Deet is the main ingredient of insect repellent  and will be washed off from human skin and enter wastewater.  Deet are poorly adsorbed by soils and the metabolism of deet is slow, and thus they have the potential to reach groundwater under recharge conditions in semiarid climates. In Mezquital valley, it appears to be the highest detection frequencies in groundwater.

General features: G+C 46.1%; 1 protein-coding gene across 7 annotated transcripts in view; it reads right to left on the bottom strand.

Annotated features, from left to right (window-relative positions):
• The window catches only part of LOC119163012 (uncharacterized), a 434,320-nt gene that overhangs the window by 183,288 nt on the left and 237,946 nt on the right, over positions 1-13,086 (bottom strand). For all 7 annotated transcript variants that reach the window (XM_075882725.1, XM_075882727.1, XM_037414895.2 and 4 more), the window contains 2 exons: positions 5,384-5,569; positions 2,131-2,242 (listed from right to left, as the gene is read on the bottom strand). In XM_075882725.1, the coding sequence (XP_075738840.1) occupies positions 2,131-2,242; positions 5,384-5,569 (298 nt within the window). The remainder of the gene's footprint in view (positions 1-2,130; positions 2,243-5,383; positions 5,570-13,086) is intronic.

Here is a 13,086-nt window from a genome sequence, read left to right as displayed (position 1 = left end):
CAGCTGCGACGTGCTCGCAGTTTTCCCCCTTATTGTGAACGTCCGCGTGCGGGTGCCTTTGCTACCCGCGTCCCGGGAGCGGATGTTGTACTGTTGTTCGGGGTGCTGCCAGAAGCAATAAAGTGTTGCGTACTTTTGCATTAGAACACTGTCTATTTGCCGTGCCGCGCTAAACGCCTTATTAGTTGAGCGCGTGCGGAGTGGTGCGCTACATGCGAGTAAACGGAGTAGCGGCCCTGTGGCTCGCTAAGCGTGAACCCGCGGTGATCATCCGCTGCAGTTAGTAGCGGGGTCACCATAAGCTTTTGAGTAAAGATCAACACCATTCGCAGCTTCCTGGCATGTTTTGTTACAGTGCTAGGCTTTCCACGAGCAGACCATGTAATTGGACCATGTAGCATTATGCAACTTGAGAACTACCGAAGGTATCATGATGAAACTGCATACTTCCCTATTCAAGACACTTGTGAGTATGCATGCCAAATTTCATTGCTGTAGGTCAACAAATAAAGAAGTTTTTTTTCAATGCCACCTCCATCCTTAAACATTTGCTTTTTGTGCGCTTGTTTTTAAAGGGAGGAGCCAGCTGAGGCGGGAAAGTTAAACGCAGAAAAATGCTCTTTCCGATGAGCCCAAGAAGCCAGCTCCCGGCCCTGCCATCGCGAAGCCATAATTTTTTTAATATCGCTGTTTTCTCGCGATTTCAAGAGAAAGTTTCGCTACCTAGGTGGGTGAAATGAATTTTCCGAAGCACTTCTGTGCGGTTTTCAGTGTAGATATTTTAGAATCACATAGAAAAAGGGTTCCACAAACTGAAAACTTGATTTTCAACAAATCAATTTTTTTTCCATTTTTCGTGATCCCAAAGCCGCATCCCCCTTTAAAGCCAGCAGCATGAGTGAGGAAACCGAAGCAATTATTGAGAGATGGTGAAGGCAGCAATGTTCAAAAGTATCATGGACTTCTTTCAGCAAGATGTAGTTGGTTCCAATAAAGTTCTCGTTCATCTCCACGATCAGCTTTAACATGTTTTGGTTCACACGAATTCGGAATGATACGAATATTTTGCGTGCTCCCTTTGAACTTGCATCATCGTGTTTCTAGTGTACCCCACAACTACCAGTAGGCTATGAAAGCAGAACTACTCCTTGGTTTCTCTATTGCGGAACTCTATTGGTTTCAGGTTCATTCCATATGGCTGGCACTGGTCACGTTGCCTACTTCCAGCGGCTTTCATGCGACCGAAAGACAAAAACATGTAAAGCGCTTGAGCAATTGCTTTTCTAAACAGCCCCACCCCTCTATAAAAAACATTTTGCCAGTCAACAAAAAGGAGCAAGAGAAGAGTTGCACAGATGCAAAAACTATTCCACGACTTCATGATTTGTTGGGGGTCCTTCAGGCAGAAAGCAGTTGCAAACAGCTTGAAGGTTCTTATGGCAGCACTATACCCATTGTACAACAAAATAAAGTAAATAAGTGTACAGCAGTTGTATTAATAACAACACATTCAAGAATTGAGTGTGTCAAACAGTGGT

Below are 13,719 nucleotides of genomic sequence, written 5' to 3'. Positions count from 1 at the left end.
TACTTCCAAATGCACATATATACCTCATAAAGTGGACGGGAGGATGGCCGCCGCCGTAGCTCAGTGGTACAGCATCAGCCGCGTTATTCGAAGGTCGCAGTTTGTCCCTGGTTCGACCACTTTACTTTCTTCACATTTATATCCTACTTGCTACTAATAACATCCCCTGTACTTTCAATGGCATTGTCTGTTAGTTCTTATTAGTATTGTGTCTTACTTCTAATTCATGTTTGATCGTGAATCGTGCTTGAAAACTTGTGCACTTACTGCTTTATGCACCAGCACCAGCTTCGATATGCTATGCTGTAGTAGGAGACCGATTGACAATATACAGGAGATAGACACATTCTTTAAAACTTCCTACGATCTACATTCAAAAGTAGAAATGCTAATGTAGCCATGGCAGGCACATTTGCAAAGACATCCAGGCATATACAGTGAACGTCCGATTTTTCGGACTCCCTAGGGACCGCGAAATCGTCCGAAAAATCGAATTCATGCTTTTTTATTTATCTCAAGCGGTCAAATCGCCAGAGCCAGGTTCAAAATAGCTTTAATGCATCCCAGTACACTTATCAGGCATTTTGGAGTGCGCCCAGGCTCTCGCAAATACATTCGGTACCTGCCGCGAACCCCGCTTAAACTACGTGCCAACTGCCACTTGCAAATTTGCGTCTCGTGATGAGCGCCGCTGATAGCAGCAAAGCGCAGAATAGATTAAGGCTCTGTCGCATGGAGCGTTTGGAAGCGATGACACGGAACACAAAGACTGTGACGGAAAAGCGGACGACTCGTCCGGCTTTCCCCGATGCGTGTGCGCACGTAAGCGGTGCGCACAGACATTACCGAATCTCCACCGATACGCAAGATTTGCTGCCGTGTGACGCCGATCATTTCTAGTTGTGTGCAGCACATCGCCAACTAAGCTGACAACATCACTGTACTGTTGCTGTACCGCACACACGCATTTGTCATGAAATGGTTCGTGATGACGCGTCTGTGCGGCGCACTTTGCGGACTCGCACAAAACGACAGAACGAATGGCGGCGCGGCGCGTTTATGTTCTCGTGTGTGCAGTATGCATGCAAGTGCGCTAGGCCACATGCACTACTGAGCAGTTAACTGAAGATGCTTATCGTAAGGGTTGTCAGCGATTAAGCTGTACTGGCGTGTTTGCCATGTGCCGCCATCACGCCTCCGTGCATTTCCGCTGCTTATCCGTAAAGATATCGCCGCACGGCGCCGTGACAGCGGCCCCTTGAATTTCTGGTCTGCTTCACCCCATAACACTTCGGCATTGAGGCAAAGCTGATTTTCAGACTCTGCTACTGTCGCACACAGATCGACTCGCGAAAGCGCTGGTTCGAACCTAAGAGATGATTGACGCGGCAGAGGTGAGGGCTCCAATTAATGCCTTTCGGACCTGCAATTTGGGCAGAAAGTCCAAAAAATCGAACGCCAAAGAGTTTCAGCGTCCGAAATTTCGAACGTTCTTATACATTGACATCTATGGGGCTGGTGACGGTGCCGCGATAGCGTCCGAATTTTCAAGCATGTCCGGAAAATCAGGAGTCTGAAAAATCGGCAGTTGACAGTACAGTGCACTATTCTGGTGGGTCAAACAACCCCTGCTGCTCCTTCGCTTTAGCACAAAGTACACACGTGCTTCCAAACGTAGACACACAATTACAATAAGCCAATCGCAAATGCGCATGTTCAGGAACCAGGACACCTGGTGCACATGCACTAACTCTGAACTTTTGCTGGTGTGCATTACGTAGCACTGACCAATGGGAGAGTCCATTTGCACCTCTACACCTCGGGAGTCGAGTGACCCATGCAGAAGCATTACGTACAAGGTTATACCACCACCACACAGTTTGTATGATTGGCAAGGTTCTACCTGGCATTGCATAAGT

There is very little information about the microbial metabolism of DEET. Only partial degradation by the fungi Cunninghamella elegans and Mucor ramannianus R-56, via N oxidation and N deethylation, has been shown previously. Though DEET is not expected to bioaccumulate, it has been found to have a slight toxicity for freshwater fish such as rainbow trout and tilapia, and it also has been shown to be toxic for some species of freshwater zooplankton.